Back to the flat pattern to add more fabric to the back and to edit and true the darts. Then (of course) the back was too big! The whole thing was a major Goldilocks saga.
I used this YT video to help figure out the gaping V back problem:
For some reason, trueing a dart on the flat pattern gave me a lot of trouble. Honestly it took me about 2 days to figure that one out. TWO FREAKIN DAYS! For DARTS!! (Lol, not shouting- just emphasizing) Seems simple enough but it was really hard for me to get that one right. I tell you, those darts pushed my limits, lol. There were times I wanted to throw that bodice out the window. I almost gave up and used a pattern. But I kept pushing through to get it right because I will surely use this bodice pattern again. I just love the simple design.
The funniest part is that I had to sew darts 8 times. The very thing that was giving me trouble I had to do over and over again since the bodice is lined and you’re basically making two tops. Oh the sewing gods have a great sense of humor. *shakes fist at sky*
This Celebration Dress is supposed to be “designer” so I added some special finishings. Couture = lots of handsewing. I did so much that my thumb joints hurt for 8 days! (And even now as I type they still feel weird.) Never saw that one coming! It’s been so achy I’ve been having to ice my hands and take Tylenol to finish out the dress.
The culprit: Slipstitch/whipstitch the lining into place on the bodice and all these itty bitty hardware pieces. Snaps on the bra guard, little hooks, little eyes. Two hooks on the belt to adjust for eating, haha!
And because I’m a sucker for punishment, I used lace hem tape and blind stitched all 2.5 yards of the hem by hand. I’m 4’11” tall and the dress is floor length. Nobody is going to be seeing a machine finished hem for crying out loud, lol- but I know that I need as much practice as I can get with hand sewing.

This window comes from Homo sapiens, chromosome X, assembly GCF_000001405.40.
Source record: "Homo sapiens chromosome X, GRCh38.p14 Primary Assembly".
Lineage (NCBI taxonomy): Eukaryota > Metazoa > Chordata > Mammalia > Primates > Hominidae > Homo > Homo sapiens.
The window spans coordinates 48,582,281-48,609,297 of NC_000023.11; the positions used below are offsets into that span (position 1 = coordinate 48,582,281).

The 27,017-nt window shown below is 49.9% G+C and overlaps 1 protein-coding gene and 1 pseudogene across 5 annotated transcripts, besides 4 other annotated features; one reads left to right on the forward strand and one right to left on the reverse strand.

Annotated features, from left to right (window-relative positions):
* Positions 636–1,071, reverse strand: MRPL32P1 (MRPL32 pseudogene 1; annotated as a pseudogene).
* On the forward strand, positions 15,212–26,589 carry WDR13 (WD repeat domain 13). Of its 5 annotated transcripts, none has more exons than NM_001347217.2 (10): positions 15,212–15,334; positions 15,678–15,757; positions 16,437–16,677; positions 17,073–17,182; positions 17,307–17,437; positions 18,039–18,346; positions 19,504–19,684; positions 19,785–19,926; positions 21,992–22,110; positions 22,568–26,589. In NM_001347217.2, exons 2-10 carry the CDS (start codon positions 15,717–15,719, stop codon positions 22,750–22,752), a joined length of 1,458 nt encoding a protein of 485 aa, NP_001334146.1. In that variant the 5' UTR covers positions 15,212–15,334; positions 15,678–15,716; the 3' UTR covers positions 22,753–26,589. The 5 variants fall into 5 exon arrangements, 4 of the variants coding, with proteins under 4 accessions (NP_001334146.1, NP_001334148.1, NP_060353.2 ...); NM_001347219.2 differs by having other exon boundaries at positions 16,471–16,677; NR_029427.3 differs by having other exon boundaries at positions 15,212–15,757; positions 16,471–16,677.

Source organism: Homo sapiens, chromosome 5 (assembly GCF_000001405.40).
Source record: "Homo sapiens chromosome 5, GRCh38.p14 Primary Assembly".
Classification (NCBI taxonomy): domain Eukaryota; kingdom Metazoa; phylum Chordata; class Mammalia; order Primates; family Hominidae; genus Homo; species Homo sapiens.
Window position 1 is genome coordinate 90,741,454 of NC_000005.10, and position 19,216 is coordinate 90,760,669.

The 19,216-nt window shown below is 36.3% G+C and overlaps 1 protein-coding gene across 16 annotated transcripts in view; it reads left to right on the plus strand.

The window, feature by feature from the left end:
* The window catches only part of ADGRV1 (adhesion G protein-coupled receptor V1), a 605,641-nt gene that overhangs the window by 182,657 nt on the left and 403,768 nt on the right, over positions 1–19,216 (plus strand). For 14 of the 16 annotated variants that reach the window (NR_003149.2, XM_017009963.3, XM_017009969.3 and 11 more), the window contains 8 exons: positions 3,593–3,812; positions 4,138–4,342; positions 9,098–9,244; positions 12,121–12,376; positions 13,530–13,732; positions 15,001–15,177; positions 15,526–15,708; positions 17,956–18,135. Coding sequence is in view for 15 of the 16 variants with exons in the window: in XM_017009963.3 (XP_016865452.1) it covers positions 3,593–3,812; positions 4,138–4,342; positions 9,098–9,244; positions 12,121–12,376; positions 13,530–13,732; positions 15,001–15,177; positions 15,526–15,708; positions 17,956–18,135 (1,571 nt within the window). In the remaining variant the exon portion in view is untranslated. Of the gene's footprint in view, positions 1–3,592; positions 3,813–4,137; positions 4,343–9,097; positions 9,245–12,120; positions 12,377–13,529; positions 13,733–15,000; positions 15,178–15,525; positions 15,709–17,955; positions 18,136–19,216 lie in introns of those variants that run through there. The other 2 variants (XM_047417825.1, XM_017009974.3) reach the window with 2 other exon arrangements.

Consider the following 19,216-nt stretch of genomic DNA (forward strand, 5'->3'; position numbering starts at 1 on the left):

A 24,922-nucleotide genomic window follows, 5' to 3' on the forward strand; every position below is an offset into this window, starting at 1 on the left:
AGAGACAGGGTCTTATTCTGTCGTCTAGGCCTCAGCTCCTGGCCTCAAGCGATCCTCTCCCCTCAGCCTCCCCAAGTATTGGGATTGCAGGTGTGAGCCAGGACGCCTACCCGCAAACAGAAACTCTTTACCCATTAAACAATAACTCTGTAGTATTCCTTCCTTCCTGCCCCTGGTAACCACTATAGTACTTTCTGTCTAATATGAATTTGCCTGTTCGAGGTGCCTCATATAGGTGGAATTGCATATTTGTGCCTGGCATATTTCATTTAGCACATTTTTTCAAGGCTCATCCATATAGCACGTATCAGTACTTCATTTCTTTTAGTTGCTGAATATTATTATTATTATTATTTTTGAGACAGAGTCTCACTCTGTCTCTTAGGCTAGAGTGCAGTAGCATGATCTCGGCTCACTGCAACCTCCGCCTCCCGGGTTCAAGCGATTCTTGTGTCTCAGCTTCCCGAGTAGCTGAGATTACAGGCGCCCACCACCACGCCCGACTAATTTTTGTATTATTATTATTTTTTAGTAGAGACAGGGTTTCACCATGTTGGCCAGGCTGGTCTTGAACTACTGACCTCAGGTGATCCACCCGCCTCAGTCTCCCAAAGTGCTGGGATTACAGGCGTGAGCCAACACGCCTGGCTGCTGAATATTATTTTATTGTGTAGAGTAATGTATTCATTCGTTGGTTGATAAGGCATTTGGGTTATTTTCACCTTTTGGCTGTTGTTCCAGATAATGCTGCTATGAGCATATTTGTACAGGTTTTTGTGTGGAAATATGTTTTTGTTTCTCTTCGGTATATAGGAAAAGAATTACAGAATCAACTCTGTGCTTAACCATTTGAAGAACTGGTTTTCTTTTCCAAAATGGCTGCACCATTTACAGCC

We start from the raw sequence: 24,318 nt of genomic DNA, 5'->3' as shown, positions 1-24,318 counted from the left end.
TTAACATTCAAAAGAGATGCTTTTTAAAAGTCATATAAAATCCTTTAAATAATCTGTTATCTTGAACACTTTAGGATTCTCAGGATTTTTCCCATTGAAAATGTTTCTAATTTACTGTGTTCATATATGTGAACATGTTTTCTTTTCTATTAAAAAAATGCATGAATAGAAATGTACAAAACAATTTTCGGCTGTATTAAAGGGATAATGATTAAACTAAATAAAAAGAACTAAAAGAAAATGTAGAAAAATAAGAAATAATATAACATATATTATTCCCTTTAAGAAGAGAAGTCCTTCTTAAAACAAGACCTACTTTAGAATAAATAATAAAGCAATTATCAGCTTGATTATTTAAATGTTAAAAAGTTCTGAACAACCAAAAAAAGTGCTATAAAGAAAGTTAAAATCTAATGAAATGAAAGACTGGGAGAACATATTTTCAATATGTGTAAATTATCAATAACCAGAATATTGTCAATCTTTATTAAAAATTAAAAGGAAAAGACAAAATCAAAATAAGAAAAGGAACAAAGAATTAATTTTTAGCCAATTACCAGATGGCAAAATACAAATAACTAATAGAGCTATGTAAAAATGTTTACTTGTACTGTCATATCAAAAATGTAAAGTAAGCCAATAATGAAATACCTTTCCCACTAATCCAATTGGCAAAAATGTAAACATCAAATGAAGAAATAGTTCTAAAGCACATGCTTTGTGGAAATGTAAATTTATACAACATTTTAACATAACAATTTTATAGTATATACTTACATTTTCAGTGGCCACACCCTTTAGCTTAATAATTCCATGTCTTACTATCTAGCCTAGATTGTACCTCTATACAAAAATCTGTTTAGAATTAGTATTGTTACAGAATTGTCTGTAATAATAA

I also learned how to chain stitch a belt loop. Took me 5 times to get it right! I used this video for help:
Later I got smart and started taping things down, reducing the need for “death grip”. Bought some Thread Magic too which lived up to its name. In addition to the Vogue Sewing Book and Claire Shaffer’s Couture Techniques book, I found this pdf online which was extremely helpful as well. Microsoft Word – Hook Eye Snap Fastners 1.23.18 (uky.edu)
Wow, now I know this is a super detailed post, but I like to share helpful links to document for future reference. We all know a lot goes into making a dress from start to finish! It’s no wonder a real couture designer dress is so special. I truly did enjoy the entire experience – even the frustrating ones- because that is really how I learn. It’s like when you’re learning to ride a bike. You’re wobby as heck, fall down and skin your knees and elbows a couple times, but you still try. Before you know it, you’re cycling all down the street! Remember I said my brain needed a workout?! Well I certainly got one.
Every mistake is an opportunity to improve.
Check out Part 2 to see the finished Celebration Dress.